A unique partnership announced two years ago signaled a shift in how Suncor and Indigenous communities can work together. It’s a partnership we celebrated last week, not only for the benefits it has delivered, but for its influence on similar projects across the country.  

On Nov. 22, 2017, Suncor, the Fort McKay First Nation (FMFN) and the Mikisew Cree First Nation (MCFN) announced that the First Nations had acquired a 49 per cent equity position in Suncor’s East Tank Farm Development (ETF-D) for $503 million. The agreement, called “Thebacha” – Dene for “by the river” – represented the largest business investment to date by First Nations in Canada. The East Tank Farm provides bitumen storage, cooling and blending services for the Fort Hills oil sands project.

Hailed as a “landmark agreement” by Suncor president and CEO Mark Little, the deal demonstrated the company’s commitment to a new type of engagement – one focused on reconciliation as part of its long-term sustainability goal. The deal built on decades of community engagement, regulatory consultation and business partnerships between Suncor and Indigenous groups, all committed to responsible resource development. 

“We are proud to celebrate the second anniversary of the historic East Tank Farm deal,” says Chief Mel Grandjamb of Fort McKay First Nation. “This has proven that Fort McKay First Nation along with our partners Mikisew Cree First Nation and Suncor have created a relationship that benefits our communities greatly and strengthens the ties between industry and Indigenous partners.”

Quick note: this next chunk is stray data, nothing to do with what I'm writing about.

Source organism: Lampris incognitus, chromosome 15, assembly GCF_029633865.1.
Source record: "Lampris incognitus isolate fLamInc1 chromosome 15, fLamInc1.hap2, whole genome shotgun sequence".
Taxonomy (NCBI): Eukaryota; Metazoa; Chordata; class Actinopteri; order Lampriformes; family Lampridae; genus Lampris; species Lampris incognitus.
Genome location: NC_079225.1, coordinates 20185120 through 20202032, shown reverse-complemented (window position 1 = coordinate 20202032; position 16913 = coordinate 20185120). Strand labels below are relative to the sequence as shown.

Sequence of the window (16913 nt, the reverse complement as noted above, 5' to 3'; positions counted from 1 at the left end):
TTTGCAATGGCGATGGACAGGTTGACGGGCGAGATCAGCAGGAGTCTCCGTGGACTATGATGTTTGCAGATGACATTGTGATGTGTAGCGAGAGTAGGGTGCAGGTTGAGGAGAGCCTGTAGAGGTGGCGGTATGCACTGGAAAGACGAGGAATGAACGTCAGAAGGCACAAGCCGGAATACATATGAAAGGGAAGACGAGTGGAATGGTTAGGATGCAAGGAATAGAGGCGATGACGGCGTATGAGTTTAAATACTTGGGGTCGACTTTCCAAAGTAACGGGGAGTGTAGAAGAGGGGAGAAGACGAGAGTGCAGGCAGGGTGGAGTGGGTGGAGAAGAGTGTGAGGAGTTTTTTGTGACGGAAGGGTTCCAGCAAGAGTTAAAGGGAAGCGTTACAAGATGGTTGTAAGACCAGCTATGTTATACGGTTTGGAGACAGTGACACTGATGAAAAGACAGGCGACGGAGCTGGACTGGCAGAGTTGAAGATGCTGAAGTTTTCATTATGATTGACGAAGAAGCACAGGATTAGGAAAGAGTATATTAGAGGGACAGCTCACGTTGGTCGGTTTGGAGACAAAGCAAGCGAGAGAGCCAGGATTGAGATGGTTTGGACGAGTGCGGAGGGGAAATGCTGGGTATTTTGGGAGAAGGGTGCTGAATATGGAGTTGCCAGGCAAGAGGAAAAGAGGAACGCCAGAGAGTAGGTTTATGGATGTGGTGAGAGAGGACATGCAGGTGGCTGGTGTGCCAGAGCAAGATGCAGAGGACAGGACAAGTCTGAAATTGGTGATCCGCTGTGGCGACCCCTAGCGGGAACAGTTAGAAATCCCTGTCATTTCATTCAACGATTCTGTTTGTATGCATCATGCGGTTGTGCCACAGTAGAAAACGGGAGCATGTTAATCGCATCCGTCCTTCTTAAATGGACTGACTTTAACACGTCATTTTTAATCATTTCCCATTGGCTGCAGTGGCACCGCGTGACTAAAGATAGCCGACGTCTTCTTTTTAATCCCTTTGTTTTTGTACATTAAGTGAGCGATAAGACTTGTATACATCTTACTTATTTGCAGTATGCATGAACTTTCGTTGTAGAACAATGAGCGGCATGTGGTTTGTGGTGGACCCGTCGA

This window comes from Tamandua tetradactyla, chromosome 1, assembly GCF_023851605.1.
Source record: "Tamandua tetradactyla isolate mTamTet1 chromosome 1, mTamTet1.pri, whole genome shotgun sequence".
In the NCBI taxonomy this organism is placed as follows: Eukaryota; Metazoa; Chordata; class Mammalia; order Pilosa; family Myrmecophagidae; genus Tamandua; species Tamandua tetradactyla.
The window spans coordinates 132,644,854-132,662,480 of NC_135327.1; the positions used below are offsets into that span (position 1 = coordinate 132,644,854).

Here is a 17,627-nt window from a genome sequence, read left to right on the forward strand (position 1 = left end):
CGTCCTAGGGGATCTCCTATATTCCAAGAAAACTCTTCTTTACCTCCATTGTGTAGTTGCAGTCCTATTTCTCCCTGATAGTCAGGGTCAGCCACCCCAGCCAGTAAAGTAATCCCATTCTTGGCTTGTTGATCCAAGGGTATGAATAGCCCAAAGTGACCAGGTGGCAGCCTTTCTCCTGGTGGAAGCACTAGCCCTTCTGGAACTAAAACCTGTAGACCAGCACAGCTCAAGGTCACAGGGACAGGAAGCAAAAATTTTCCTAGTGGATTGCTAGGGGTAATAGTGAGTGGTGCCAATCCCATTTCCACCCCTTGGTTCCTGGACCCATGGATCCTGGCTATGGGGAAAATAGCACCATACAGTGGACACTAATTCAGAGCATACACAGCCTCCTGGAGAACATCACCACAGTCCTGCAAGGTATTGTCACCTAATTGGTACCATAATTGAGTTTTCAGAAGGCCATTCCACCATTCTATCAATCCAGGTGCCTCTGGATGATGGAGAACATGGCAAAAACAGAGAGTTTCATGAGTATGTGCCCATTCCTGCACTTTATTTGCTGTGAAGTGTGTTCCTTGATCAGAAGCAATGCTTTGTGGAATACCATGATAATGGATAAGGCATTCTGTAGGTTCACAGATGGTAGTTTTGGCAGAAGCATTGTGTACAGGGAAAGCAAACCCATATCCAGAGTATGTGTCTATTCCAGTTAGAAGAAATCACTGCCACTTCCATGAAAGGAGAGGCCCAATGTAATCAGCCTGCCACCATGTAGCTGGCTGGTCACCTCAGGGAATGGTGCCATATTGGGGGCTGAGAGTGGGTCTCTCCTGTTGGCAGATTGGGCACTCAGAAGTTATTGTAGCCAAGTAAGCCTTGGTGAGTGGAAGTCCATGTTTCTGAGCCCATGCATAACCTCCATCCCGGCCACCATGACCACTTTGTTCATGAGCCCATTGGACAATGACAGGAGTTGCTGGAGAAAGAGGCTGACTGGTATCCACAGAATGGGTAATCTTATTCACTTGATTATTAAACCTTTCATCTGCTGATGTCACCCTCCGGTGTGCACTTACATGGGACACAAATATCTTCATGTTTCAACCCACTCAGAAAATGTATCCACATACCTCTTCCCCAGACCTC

Fort McKay adds that the agreement has created educational opportunities, funded health and wellness, recreation and cultural events, and, financed community infrastructure and housing. Similar positive impacts are being generated for the Mikisew Cree First Nation.

“The partnership between Mikisew Cree First Nation, Fort McKay First Nation and Suncor Energy on the Thebacha project has provided Mikisew with the financial means to address critical community priorities like housing, culture, educational support, economic sustainability, community infrastructure, youth and elder care,” says Chief Archie Waquan of the Mikisew Cree First Nation. “Having strong partnerships that allow us to improve the quality of life of Mikisew members is a strategic priority for our nation.”

The two First Nations independently financed the acquisition. Through the agreement, the Fort Hills partners (Suncor, Total E&P Canada and Teck Resources Limited) pay a monthly fee for use of the facility. For Suncor, Thebacha is an example of how the company is taking a different approach to sustainability.

“Broadening our views on Indigenous partnerships is critical for future energy development,” says Mike MacSween, executive vice president, Upstream. “Thebacha stands as a model for what’s possible, and a great example of how industry and Indigenous communities can do things differently to benefit from long-term opportunities.”

The East Tank Farm deal will provide a steady stream of revenue to both FMFN and MCFN for a minimum of 25 years.